As I was searching for collard info, I got stuck on two books.  One of them has been with me for many years - it is a massive source of information on nutrition and finding the synthesis of vital elements of Eastern and Western Food practices and philosophies in life.  Healing With Whole Foods by Paul Pitchford.  Truly amazing.  You can open up to any section and jump right in - although it would probably make more sense to just start at the beginning.  The second book is a new one, recently purchased, called The Hip Chick's Guide To Macrobiotics by Jessica Porter.  Now, normally I try to avoid anything that might have the words 'hip chick' in it.  Primarily because I LOATHE the word 'chick' and let's be honest...I'm just not very hip.  I decided to ignore the cover and dive into the contents.  I'm fascinated with the macrobiotic diet.  I don't think that I could ever truly be hardcore macrobiotic, but I'm really drawn to a lot of the thought/principles behind it.  I have quite a few books on macrobiotics, but they are from the 70's and are written by somewhat stuffy/serious Japanese men.  (there is nothing wrong with that! I love the 70's and am quite fond of almost all things Japanese (including the people, regardless of gender - but I digress).  I was curious how a modern woman was presenting the macrobiotic world in a 'hip' fashion.  Of course, I didn't start at the beginning, I just flipped through and stopped as things caught my fancy.  There is some seriously good reading in here.  I'm definitely going to go back and start at the beginning.
    The weirdest part about my day of reading about health and nutrition was that I had the television on during most of it (which is silly, but I am quite fond of some bad tv - especially during the winter).  I was deep into a passage about eating great whole grains and vegetables, chewing your food 50 times per bite, not drinking liquids with your meals (dilutes the nutritional value of what you are consuming - drink liquids 1/2 hour before you eat) when I'm distracted by a flurry of commercials for products made by Monistat brands (yeast infection suppositories, anti chafing creams), Pringles and Diet Coke.  I just sat there kind of in awe about the juxtaposition of what my brain was processing between the books and the television.  How many people would find a lunch of Pringles and Diet Coke a perfectly reasonable option?  I know I did when I was in High School.  How many people would rather go hungry than eat a bowl of wild rice and steamed collard greens for dinner.  I would have turned up my nose at it 15 years ago.  How many women suffer through endless yeast infections because of a poor mainstream diet of junk food/overprocessed crap and diet drinks and endless grooming with harsh chemicals to conform to social standards of appearance and smell.  I don't even want to think what the number would be!  I'm not trying to get on a huge soapbox here, I just want people to try and stop and think about a few simple things.  Everything you put in your body has an effect on you.  Try and put good things in there!  More fruit and vegetables.  Look for things that are locally produced.  Whole grains, leafy greens, NO FUCKING NUTRA SWEET OR SPLENDA - you don't need that toxic shit!!!  Oops - I guess I got on that darn soap box for a second.  Take the time to really chew your food well.  The more you chew, the slower you eat and the quicker you get full...and the better you digest your food.  It's not the easiest thing to do, but it sure makes sense if you think about it!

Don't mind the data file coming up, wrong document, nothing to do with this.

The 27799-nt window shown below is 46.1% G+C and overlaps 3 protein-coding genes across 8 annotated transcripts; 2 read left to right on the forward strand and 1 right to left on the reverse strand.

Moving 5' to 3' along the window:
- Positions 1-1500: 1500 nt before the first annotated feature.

Life goes by so quickly, take the time to slow down and enjoy it with some home cooking, lots and lots of garlic and cud chewing.  Oh yeah, there's nothing wrong with a little junk food/beer/wine/spirits in your life.  It's just all about moderation and consideration.  Consider the benefit and be moderate in your consumption.  Unless you are on vacation - then I recommend throwing caution to the wind.

More Books!
    Should you find yourself in Milwaukee, I highly recommend the fabulous Broad Vocabulary (Milwaukee's Feminist Bookstore) located at 2241 S. Kinnickinnick in the beautiful Bay View neighborhood.  414-744-8384.  Rad women, awesome selections, and an incredible lineup of events and gatherings.

In Closing...
    I've got high hopes of California and New York trips coming up this late winter/early spring.  I'm also dreaming of a Limp Wrist tour of the midwest.  Keep your fingers crossed for me.  Love that Limp Wrist!!!  Yummy!
 -karoline / c/o Fuel Cafe/ 818 E. Center Street/ Mke, WI  53212